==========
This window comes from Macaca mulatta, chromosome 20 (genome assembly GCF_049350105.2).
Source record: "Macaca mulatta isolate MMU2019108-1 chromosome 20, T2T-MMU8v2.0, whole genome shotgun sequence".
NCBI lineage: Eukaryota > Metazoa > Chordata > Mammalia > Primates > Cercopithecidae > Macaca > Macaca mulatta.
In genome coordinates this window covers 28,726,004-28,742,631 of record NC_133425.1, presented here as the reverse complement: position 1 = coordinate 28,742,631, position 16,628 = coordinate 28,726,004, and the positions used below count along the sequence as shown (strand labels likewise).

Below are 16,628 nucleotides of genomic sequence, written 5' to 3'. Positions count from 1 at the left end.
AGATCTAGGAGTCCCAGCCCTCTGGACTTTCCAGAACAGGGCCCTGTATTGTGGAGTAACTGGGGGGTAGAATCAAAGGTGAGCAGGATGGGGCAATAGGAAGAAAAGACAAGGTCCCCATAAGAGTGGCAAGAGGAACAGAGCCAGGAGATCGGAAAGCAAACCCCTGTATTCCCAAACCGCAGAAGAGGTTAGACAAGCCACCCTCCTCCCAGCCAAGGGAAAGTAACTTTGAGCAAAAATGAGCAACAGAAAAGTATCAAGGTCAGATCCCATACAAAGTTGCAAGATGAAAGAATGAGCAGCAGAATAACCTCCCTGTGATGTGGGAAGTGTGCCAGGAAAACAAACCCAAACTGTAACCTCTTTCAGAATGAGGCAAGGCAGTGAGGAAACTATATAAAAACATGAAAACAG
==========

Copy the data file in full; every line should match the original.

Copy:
This window comes from Macaca mulatta, chromosome 20 (genome assembly GCF_049350105.2).
Source record: "Macaca mulatta isolate MMU2019108-1 chromosome 20, T2T-MMU8v2.0, whole genome shotgun sequence".
NCBI lineage: Eukaryota > Metazoa > Chordata > Mammalia > Primates > Cercopithecidae > Macaca > Macaca mulatta.
In genome coordinates this window covers 28,726,004-28,742,631 of record NC_133425.1, presented here as the reverse complement: position 1 = coordinate 28,742,631, position 16,628 = coordinate 28,726,004, and the positions used below count along the sequence as shown (strand labels likewise).

Below are 16,628 nucleotides of genomic sequence, written 5' to 3'. Positions count from 1 at the left end.
AGATCTAGGAGTCCCAGCCCTCTGGACTTTCCAGAACAGGGCCCTGTATTGTGGAGTAACTGGGGGGTAGAATCAAAGGTGAGCAGGATGGGGCAATAGGAAGAAAAGACAAGGTCCCCATAAGAGTGGCAAGAGGAACAGAGCCAGGAGATCGGAAAGCAAACCCCTGTATTCCCAAACCGCAGAAGAGGTTAGACAAGCCACCCTCCTCCCAGCCAAGGGAAAGTAACTTTGAGCAAAAATGAGCAACAGAAAAGTATCAAGGTCAGATCCCATACAAAGTTGCAAGATGAAAGAATGAGCAGCAGAATAACCTCCCTGTGATGTGGGAAGTGTGCCAGGAAAACAAACCCAAACTGTAACCTCTTTCAGAATGAGGCAAGGCAGTGAGGAAACTATATAAAAACATGAAAACAG